Bush Relatives Keep Cashing In With Military Contracts

While U.S. military personnel fight and die, and Iraqis die from injury or disease in their war-blighted communities, Washington insiders, including relatives of the president, continue to benefit financially from the war.

The total extent of war profiteering under this administration exceeds the scope of a newsletter or even of a full-length book. Halliburton, the giant oil-field-services corporation—headed by Vice President Cheney for five years—continues to receive Iraq contracts, even following public exposure of at least $170 million in overbilling. Halliburton recently announced that its first quarter profit for this year rose 34 percent, and the company told analysts in April that it is beginning a series of price increases “driven by strong demand.” Halliburton’s subsidiary Kellogg Brown & Root (KBR), associated with the most controversial Iraq contracts, intends to go public with a stock offering, expected to raise some $550 million. KBR was the biggest U.S. contractor in Iraq from 2002 through 2004, according to the Center for Public Integrity.

The major U.S. oil companies, including Chevron, where Secretary of State Condoleezza Rice was a director, garner record profits from war-boosted crude oil prices while the White House opposes a windfall-profits tax. (The combined profits for just the first quarter of 2006 for ExxonMobil, Chevron and ConocoPhillips totaled some $16 billion.) Lynne Cheney, wife of the vice president, formerly sat on the board of top U.S. defense contractor Lockheed Martin. Condi Rice and I. Lewis Libby, Cheney’s now indicted former chief of staff, sat on the board of the Rand Corporation, another immense federal contractor. Secretary of Defense Donald Rumsfeld went to Iraq to visit Saddam Hussein, back in the dictator’s palmy days, partly to put in a word on behalf of pipeline work for Bechtel, the giant construction company, which is now a major Iraq contractor.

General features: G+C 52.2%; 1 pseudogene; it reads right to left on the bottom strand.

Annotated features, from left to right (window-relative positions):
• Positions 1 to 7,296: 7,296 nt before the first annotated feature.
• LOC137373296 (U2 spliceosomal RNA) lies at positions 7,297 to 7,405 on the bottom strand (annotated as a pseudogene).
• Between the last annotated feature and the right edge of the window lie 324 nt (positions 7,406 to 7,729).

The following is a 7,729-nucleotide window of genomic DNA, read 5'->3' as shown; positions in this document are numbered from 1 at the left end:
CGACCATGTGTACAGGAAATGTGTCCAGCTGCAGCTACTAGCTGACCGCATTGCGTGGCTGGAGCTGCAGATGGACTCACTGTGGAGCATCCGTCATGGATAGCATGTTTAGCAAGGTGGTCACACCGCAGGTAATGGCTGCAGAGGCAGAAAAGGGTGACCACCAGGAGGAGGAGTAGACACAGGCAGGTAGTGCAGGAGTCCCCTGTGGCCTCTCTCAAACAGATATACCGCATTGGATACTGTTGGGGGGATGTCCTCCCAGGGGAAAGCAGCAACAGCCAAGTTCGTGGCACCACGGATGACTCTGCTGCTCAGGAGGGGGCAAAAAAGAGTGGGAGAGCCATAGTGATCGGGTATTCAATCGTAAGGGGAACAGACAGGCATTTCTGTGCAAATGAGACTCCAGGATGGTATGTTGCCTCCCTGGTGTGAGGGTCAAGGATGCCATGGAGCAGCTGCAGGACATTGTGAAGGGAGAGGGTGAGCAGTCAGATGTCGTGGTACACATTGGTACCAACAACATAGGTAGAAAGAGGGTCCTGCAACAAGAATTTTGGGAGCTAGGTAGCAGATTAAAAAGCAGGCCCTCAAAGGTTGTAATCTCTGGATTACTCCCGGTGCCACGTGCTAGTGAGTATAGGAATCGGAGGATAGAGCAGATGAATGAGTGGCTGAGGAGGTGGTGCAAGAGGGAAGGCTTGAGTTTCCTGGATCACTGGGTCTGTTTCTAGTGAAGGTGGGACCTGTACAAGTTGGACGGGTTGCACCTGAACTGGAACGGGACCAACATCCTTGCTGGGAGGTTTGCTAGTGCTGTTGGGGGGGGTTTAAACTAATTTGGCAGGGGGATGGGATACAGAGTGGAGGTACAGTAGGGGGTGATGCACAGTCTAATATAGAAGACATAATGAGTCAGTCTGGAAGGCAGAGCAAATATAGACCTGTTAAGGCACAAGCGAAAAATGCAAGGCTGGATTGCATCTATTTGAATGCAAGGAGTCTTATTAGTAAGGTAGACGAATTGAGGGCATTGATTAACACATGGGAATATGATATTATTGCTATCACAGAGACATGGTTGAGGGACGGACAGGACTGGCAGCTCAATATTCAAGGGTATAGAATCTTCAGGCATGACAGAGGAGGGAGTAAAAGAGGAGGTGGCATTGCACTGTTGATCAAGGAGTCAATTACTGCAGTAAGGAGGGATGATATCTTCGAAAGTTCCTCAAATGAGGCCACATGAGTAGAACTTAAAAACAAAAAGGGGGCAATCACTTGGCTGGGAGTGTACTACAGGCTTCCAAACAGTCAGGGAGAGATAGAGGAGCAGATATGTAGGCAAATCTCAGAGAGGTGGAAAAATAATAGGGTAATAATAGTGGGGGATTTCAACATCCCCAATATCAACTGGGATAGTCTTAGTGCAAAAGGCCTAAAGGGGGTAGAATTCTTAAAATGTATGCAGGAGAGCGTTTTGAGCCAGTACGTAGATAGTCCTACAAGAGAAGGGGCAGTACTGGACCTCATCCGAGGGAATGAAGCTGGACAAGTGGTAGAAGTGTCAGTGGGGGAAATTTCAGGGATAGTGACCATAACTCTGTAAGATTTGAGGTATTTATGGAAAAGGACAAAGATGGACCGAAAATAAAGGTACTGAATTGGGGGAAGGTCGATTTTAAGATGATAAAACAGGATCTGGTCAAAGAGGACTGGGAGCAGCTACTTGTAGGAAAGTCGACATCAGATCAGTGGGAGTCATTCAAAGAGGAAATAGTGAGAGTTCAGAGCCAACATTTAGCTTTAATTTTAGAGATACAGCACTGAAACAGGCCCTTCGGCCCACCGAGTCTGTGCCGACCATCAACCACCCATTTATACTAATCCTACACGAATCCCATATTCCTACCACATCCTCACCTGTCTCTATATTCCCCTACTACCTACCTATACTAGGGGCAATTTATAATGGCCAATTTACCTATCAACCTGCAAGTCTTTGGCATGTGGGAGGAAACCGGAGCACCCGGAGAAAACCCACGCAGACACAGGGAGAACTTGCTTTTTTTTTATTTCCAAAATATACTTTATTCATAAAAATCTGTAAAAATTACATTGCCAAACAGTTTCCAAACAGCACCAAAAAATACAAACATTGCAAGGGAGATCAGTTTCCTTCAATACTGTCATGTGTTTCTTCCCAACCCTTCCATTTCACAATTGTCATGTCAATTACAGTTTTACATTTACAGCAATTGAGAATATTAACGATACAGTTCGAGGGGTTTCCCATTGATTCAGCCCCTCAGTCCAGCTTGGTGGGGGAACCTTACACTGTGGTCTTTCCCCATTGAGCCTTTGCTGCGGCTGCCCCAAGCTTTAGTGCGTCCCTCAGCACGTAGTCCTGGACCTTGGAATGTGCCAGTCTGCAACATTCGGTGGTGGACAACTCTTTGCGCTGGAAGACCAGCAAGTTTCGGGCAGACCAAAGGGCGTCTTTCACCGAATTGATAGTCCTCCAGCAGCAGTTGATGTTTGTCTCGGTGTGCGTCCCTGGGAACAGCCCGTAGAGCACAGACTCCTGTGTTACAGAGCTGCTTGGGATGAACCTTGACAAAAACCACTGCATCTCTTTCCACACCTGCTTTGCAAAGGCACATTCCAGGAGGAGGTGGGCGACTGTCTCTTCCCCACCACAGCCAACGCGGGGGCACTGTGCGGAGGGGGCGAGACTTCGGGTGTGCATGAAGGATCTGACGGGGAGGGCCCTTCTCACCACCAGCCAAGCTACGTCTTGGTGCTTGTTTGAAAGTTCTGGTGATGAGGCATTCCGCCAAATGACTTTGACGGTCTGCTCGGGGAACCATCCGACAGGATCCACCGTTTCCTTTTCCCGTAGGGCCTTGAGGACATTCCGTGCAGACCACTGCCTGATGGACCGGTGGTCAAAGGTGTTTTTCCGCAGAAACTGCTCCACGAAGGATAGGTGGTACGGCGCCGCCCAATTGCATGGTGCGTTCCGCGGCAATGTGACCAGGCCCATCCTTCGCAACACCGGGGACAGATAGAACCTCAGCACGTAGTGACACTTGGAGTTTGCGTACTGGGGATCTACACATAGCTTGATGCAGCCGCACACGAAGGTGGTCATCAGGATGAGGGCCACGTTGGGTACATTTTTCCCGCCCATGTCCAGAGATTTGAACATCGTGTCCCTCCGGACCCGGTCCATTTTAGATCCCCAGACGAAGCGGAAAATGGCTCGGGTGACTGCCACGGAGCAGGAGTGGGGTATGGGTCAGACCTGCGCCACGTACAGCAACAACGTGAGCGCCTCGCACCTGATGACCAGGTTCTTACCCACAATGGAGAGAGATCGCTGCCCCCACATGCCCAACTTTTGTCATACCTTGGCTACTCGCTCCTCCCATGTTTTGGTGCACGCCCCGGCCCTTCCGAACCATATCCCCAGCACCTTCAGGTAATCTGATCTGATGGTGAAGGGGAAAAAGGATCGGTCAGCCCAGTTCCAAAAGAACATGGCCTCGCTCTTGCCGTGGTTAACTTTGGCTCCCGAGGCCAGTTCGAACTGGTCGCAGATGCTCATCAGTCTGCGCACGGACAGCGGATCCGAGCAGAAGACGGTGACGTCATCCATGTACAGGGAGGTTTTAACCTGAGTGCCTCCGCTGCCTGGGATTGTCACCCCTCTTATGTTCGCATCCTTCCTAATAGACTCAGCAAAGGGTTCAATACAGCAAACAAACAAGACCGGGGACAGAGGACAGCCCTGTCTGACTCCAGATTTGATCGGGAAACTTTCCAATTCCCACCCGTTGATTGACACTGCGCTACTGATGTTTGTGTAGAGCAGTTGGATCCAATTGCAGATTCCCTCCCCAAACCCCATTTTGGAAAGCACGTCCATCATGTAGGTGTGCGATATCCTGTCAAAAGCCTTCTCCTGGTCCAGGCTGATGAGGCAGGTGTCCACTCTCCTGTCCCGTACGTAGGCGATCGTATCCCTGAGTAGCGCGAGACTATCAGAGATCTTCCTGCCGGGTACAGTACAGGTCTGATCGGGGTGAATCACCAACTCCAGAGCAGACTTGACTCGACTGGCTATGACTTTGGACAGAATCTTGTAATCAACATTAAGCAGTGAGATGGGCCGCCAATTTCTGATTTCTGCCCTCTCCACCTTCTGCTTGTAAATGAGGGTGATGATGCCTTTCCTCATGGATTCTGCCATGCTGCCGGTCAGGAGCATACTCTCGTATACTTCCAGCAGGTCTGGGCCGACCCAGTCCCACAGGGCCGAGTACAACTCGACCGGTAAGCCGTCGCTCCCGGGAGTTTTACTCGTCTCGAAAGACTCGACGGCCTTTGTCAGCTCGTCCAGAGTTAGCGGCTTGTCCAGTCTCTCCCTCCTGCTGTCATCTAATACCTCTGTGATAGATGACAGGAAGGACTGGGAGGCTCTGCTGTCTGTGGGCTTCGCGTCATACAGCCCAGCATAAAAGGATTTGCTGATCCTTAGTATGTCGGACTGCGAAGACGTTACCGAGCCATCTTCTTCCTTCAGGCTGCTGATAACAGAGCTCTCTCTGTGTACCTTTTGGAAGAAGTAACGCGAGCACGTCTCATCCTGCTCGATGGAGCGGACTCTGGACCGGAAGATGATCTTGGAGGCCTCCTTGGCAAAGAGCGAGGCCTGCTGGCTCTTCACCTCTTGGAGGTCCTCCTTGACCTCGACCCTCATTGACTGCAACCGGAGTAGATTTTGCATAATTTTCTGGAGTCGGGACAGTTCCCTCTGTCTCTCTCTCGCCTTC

ALL IN THE FAMILY—As the Washington Spectator previously reported, financial ties connecting the First Family to the “war on terror” have been numerous and pervasive. Former president George H.W. Bush served until fall 2003 on the board of defense giant the Carlyle Group, now broken up, which won billions of U.S. tax dollars in military and security contracts. A limited liability company in D.C. called New Bridge Strategies, established to generate business in Iraq, put Neil M. Bush, a younger brother of the president, under contract at $60,000 per year. An obscure, short-lived company named Nour USA, based in Virginia and connected to Marvin P. Bush, youngest brother of the president, received a controversial $327 million contract from the U.S. Coalition Provisional Authority in Iraq. The broad-ranging contract for a raft of products from a new company raised so many questions that it was canceled. However, a new private company called Anham Joint Venture replaced Nour and comprises most of the same members. Members of joint ventures, unlike those of corporations, are not required under Virginia law to be listed in the public record. The revised company also has received Iraq contracts.

A TALE OF CONTRACTS AND CONNECTIONS—In St. Louis, Missouri, Engineered Support Systems (ESSI), where an uncle of the president, William H.T. Bush, joined the board of directors in election year 2000, illustrates the nexus between White House policy and companies that benefit from it. ESSI, now merged with another major contractor, advertises itself as offering “advanced sustainment solutions, including the design, manufacture and supply of integrated military electronics, support equipment and technical and logistics services for all branches of America’s armed forces and certain foreign militaries, homeland security forces and selected government and intelligence agencies.”

After experiencing a jump in sales from $365 million in 2001 to $1 billion in 2005 under the Bush administration, largely from government contracts, ESSI was sold in January 2006 to DRS Technologies of New Jersey. The Los Angeles Times reported that William Bush, the uncle, reaped $2.7 million from the sale. Bush, who told the Times that he never makes telephone calls to the “202 [Washington, D.C.] area code,” received about $1.9 million in cash and $800,000 worth of stock in the merged company, which continues to acquire sizable military contracts.
DRS spokesperson Patricia Williamson said in response to e-mailed questions to her about the president’s uncle that William Bush’s presence on the ESSI board was “absolutely not” a factor in the acquisition of the company.

According to DRS, Bear Stearns, the brokerage company “served as financial advisor to DRS on the transaction. Merrill Lynch & Co., Inc. also served as financial advisor to DRS for the purpose of rendering a fairness opinion. Lehman Brothers Inc. served as financial advisor to ESSI on the transaction.”